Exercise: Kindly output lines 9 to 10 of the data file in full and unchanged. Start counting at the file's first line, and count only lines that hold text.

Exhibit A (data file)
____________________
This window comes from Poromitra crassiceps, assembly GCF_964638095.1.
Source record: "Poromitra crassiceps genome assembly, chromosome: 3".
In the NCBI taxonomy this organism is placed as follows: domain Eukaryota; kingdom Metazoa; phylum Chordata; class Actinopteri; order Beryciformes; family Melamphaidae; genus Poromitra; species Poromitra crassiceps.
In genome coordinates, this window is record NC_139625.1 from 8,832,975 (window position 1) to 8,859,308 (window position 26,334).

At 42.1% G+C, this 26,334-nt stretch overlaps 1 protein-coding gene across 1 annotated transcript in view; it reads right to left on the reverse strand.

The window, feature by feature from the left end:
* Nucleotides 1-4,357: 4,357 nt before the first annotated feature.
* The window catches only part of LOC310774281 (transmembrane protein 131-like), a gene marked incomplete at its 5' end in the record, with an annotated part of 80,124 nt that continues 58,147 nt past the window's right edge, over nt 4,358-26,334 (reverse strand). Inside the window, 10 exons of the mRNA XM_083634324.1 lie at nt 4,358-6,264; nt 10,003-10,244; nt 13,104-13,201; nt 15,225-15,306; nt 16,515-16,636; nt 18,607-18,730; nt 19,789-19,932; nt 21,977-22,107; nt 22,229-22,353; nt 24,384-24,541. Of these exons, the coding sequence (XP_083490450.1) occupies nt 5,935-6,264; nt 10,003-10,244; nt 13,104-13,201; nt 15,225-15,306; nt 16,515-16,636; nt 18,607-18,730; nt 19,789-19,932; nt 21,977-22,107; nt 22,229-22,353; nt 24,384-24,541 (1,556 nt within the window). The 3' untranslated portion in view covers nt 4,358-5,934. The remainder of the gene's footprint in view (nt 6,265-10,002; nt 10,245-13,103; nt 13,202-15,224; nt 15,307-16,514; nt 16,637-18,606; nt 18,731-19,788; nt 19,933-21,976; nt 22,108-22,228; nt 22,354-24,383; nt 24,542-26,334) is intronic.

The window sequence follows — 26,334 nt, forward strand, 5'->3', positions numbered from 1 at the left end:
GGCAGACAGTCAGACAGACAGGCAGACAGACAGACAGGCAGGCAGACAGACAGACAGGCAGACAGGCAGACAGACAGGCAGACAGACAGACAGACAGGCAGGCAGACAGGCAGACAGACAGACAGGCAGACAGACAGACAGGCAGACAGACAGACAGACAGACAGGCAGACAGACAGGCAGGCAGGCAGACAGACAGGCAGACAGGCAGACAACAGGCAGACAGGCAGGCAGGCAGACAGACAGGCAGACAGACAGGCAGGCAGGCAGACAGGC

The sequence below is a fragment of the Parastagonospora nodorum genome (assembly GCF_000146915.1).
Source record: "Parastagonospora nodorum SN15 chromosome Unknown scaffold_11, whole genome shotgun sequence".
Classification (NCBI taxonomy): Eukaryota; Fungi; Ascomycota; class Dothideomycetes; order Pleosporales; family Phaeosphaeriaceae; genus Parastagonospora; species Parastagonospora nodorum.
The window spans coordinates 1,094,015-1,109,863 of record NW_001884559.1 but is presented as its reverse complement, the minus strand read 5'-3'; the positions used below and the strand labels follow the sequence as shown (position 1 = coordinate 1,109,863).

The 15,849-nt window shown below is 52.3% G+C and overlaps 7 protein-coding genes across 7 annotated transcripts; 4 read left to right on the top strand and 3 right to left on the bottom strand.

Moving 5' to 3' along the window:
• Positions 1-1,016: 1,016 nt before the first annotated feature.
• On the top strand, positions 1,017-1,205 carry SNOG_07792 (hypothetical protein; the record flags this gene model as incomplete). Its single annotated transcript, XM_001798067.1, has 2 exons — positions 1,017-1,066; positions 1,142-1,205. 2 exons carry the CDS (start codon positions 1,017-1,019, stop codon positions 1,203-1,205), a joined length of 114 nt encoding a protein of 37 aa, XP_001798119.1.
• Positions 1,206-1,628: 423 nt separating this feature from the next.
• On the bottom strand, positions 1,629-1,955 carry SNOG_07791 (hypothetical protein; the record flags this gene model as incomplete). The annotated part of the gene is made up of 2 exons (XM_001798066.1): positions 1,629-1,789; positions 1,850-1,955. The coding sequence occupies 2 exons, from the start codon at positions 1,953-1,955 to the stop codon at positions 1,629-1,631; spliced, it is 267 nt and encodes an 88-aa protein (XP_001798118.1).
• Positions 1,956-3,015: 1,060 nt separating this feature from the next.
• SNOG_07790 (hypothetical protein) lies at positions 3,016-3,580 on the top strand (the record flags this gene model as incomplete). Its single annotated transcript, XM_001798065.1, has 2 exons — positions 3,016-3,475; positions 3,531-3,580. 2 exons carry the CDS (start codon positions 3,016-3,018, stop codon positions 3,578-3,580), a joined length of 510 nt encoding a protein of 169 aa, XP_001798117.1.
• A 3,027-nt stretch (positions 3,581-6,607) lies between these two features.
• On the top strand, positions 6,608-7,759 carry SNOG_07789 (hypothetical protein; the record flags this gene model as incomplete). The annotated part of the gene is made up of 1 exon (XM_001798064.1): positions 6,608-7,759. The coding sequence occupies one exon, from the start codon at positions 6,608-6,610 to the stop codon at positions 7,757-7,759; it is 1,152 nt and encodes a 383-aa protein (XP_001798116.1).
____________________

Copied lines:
The window sequence follows — 26,334 nt, forward strand, 5'->3', positions numbered from 1 at the left end:
GGCAGACAGTCAGACAGACAGGCAGACAGACAGACAGGCAGGCAGACAGACAGACAGGCAGACAGGCAGACAGACAGGCAGACAGACAGACAGACAGGCAGGCAGACAGGCAGACAGACAGACAGGCAGACAGACAGACAGGCAGACAGACAGACAGACAGACAGGCAGACAGACAGGCAGGCAGGCAGACAGACAGGCAGACAGGCAGACAACAGGCAGACAGGCAGGCAGGCAGACAGACAGGCAGACAGACAGGCAGGCAGGCAGACAGGC